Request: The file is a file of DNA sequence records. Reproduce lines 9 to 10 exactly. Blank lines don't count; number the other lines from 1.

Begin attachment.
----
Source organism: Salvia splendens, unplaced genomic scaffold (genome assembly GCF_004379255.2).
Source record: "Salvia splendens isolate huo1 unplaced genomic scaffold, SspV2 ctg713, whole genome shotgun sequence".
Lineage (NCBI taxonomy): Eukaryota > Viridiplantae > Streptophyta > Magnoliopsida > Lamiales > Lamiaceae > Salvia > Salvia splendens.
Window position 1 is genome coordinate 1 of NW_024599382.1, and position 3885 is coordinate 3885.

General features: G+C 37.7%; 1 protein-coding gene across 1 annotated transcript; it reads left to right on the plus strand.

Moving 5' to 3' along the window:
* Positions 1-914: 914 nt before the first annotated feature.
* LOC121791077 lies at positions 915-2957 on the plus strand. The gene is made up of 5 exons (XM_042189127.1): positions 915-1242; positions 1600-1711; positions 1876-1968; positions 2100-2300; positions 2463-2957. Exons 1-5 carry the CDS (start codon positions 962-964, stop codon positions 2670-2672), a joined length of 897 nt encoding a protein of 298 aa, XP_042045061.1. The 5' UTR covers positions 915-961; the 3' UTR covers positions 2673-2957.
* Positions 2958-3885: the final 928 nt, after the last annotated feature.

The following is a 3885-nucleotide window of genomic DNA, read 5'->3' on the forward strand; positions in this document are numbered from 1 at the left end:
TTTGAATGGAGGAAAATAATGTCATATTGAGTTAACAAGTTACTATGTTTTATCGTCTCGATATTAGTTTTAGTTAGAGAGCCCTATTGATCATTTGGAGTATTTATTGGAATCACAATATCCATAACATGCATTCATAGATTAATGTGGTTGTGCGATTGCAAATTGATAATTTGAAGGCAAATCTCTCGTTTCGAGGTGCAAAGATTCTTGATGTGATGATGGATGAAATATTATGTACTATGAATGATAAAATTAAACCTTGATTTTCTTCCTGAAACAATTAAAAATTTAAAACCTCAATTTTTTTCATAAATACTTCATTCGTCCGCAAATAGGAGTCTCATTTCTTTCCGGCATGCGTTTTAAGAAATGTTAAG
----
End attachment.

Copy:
* Positions 2958-3885: the final 928 nt, after the last annotated feature.

The following is a 3885-nucleotide window of genomic DNA, read 5'->3' on the forward strand; positions in this document are numbered from 1 at the left end: